Republican perspectives on populism and hope

My PhD thesis brings together ancient Greek political thought, Christian theology, theories of cosmopolitanism and nationalism, and discusses thinkers including Thomas Hobbes, John Locke, Hannah Arendt, Hans Morgenthau and Christopher Lasch. This is a work that spans Political Philosophy, History, International Relations, and Social Movements. More precisely, my thesis focuses on the errosion of democracy thanks to the rampant spread of modernisation (as a consequence of the expansion of liberalism), procedures that have contributed to the emergence of nationalist populist movements in the western world. Drawing on Lasch, the thesis invites us to think about populism as ideology and praxis of and for the people, which is a refreshing departure from the admittedly necessary path that analyses of populist movements have taken in recent years, focused (almost exclusively) on the rise of left and right-wing nationalist parties in Europe and north America as a reaction to modernisation. It points to a refreshed and productive way of rethinking populism, beyond these maninstream trends of nationalism. It reflects on the classical republican currents of early American populism (a ‘hopeful populism,’ as it is precisely defined), which points to an engaged and spirited defence of a democratic practice, grounded in an ethical patriotism. This form of patriotism echoes Simone Weil’s philosophy; it is modest and spiritually motivated; it is compatible with nuanced forms of cosmopolitanism and values the importance of international cooperation.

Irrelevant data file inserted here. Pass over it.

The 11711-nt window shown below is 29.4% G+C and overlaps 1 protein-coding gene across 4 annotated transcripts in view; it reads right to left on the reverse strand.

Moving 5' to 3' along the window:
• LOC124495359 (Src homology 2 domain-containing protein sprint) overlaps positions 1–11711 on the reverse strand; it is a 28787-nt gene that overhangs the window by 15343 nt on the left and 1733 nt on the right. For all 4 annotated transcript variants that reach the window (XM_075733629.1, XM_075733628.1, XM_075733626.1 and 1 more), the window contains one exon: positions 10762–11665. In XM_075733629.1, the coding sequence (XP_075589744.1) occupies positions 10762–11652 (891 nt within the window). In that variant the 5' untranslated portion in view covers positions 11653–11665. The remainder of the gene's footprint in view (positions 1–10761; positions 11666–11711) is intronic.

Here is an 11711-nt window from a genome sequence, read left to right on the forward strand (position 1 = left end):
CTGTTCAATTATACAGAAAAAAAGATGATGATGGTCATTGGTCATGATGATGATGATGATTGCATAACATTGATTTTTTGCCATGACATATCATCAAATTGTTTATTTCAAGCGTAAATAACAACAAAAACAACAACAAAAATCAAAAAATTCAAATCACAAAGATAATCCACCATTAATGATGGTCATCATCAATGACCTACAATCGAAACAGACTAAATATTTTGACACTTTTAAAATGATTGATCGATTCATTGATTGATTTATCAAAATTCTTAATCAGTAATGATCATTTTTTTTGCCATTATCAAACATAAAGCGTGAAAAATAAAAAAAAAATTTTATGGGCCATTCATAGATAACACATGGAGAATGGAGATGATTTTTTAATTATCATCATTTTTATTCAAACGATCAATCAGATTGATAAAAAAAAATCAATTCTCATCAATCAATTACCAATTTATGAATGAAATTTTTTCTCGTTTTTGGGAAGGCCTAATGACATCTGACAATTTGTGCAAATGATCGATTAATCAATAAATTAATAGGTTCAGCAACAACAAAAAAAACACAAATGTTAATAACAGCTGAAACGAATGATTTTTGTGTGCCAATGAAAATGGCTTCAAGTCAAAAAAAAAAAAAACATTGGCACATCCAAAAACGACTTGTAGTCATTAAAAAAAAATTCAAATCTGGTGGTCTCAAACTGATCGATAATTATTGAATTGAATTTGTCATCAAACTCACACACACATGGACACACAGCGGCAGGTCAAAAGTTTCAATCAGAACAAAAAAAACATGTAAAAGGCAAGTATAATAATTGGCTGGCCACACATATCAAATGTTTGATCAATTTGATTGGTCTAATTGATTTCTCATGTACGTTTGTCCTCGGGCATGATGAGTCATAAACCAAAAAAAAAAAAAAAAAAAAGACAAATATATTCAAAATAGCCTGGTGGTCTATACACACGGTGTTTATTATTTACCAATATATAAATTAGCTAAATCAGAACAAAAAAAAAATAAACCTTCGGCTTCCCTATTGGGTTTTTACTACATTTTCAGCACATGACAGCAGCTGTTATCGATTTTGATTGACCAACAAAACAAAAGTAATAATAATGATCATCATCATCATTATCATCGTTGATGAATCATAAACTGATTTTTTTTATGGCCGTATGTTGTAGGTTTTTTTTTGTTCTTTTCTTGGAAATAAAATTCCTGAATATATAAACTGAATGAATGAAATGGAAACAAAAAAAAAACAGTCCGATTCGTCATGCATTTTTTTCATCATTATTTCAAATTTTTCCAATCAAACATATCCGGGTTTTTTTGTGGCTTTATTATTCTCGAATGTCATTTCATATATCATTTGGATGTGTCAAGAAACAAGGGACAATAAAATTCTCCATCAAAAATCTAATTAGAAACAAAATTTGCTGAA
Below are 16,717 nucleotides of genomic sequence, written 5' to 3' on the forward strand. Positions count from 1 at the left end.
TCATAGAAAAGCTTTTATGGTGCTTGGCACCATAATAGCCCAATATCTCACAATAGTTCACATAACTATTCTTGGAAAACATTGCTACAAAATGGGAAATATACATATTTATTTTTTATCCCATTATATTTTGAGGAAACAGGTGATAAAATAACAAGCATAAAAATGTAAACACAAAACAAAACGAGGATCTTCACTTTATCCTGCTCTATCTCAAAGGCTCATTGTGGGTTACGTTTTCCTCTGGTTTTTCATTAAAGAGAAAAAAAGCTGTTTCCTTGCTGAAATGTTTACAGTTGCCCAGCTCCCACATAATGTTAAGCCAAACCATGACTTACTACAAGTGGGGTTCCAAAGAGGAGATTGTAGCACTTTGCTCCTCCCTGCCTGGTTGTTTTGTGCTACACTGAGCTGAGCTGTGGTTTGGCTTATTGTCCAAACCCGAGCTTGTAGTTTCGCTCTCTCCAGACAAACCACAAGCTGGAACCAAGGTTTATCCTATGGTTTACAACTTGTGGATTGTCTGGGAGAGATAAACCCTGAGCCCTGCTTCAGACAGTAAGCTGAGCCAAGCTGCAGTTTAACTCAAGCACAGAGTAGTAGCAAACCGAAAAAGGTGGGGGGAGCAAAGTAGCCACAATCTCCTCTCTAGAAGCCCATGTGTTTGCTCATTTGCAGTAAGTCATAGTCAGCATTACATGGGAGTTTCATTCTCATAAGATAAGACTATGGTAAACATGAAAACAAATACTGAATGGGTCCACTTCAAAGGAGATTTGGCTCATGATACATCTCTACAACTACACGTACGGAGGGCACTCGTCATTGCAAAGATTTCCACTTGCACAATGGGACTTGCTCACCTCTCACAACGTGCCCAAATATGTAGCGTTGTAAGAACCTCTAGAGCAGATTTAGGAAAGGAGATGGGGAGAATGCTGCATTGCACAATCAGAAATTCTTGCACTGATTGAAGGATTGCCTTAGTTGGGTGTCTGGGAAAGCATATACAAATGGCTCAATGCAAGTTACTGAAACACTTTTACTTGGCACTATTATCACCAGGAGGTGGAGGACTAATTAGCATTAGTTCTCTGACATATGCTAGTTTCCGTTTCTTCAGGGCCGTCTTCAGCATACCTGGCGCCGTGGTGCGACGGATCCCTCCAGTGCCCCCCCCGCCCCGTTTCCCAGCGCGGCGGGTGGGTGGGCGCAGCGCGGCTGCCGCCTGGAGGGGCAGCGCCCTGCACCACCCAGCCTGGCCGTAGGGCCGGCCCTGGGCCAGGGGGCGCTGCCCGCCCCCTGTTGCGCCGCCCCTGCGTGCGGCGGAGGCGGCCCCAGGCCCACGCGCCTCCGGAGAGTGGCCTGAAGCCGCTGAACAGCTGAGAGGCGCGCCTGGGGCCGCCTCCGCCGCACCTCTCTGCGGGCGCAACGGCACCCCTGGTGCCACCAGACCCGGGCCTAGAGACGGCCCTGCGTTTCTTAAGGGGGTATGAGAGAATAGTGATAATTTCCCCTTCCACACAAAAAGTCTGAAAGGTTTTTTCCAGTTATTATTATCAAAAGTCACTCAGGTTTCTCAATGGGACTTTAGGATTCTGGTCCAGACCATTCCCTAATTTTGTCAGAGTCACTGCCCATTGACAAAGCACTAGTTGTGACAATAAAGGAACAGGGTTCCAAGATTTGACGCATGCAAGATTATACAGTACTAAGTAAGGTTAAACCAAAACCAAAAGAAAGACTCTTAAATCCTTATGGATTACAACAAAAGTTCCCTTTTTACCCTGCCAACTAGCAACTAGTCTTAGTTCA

Department of Politics and International Relations, Goldsmiths, University of London

Supervised by Professor Carl Levy

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